George Morgan of this city, an employee at the Princess theatre, announces that he has written a motion picture play and sent it to an eastern firm that deals in such, and that he has received word from them that they play is a very good one and may be produced in the very near future. This being his first play, he will receive no pay for it, such being the rule of the house.

Dixon Evening Telegraph 23 October 1912
The Chicago Cubs played a post-season game here on Oct. 23 against the Dixon All-Stars and defeated the home club 4-0.

The event, in spite of the local team's loss was an exciting one for many Dixonites who were able to see Ward (Windy) Miller, hometown big-leaguer, in action.

Miller was playing centerfield for the Cubs and it was largely because Dixon was his hometown that the exhibition game was scheduled.

Throughout the season, Miller had chalked up a fine record as hitter and during the Chicago city series he had next to the highest batting average. The Dixon-Cubs game was managed here by Charles Miller.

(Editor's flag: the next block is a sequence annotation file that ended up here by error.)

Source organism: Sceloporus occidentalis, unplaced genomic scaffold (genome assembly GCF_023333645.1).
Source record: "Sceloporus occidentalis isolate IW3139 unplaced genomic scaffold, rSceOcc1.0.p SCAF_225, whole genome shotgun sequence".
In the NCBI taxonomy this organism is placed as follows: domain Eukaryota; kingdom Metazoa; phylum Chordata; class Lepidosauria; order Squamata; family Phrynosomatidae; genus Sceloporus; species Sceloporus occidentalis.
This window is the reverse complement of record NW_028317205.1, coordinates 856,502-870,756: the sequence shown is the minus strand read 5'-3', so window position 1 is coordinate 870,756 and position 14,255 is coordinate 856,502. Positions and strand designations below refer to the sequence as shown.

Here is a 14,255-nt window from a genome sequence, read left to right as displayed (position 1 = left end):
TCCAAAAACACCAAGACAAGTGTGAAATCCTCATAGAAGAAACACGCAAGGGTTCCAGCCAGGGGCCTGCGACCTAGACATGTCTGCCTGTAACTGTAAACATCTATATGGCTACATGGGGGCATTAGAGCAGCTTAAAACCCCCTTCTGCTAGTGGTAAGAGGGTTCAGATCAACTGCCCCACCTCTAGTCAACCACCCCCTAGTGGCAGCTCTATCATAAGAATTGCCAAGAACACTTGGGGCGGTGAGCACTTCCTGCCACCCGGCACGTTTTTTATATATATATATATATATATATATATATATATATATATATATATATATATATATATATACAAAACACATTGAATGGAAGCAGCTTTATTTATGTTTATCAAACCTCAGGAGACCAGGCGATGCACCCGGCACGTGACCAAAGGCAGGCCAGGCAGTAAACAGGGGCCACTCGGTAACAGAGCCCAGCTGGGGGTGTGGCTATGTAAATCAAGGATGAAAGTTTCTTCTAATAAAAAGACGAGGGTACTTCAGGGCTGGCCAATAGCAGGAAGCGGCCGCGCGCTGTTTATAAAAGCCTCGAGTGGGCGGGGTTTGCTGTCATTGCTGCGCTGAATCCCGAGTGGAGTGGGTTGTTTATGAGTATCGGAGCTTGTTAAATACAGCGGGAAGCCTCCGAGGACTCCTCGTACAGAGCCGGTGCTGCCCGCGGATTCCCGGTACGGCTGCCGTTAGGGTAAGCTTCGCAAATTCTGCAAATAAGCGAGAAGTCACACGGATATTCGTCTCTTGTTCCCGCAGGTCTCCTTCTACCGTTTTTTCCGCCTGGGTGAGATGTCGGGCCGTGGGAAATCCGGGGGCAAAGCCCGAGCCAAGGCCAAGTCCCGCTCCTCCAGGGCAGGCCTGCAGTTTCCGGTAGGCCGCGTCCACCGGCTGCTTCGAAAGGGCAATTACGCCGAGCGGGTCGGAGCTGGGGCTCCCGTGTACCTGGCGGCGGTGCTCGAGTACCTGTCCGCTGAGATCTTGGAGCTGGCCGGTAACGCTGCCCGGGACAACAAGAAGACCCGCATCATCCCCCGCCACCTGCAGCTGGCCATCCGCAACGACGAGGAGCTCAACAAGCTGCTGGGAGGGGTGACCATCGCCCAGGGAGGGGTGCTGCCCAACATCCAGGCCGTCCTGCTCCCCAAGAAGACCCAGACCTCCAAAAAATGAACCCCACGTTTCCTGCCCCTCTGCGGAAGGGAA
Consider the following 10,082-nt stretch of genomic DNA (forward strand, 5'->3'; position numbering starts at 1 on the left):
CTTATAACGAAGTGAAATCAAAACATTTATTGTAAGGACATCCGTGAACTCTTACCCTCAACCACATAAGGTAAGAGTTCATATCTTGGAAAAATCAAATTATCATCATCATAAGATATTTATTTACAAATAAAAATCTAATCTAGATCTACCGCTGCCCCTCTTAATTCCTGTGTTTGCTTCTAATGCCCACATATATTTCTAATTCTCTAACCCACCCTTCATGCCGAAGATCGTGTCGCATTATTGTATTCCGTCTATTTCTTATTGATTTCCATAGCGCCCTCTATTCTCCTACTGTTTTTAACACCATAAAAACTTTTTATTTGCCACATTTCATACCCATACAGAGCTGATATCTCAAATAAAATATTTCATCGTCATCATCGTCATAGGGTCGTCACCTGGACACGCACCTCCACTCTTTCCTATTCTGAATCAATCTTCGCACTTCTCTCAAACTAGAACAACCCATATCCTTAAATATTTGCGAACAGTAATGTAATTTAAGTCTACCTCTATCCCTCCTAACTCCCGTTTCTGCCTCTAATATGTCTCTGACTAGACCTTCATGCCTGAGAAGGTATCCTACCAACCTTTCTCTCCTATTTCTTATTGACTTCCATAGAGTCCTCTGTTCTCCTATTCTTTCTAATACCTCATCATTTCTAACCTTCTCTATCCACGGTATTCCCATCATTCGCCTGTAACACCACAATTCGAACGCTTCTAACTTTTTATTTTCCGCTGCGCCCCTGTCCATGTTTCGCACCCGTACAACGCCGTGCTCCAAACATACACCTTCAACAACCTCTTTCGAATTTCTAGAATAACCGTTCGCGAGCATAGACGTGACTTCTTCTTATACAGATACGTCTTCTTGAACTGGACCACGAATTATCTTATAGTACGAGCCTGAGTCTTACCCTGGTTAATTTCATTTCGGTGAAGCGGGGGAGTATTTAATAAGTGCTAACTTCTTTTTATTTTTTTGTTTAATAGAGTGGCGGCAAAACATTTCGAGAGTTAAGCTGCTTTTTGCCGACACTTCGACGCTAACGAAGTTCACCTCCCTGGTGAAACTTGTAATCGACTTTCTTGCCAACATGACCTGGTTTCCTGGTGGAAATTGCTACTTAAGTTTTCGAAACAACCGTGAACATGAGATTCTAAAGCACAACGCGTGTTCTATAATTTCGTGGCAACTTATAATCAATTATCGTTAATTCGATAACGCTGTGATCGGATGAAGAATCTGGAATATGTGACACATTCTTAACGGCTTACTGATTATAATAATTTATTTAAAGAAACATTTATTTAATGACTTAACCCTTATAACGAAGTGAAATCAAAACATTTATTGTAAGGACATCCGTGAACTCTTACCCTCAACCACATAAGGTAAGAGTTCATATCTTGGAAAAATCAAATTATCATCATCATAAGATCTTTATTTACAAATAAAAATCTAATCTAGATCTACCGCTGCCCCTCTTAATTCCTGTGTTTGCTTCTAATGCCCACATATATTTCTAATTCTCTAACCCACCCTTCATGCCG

Just as Ward Miller stepped to bat for the first time, State's Attorney Edwards interrupted the game to present the Dixon baseball star with a diamond pin, a token of esteem from his fellow citizens.

Schools, business houses, offices and practicaly every instituiton in the city closed for the big event. The Telegraph staff reported early ont hat day in order ot leave work to see the game.

29 June 1914 Sterling Daily Gazette
Frank Deets was fined $25 and costs this morning by Judge I. L. Weaver for interfering with an officer. L. S. Kirby was fined $3 and costs at the same time for being drunk and disorderly. Both fines were paid. Mr. Kirby, it appears, went to Dixon Saturday [06/27/1914] evening and returned home suffering from an overindulgence in Dixon booze. Chief of Police Cushman ordered him off the streets. He went as far as the Howland stables on First avenue when he became noisy and a call was put in for the police. Chief Cushman responded and arrested Kirby, when Deets, who was also partly intoxicated, leaped upon the officer from behind and commenced choking him. Officer Havens was but a short distance away and hurried to the assistance of the chief. Both Deets and Kirby were arrested and locked up until Sunday noon, when friends bailed them out. This morning both men appeared for trial, both pleading guilty. (Contributed by Larry Reynolds)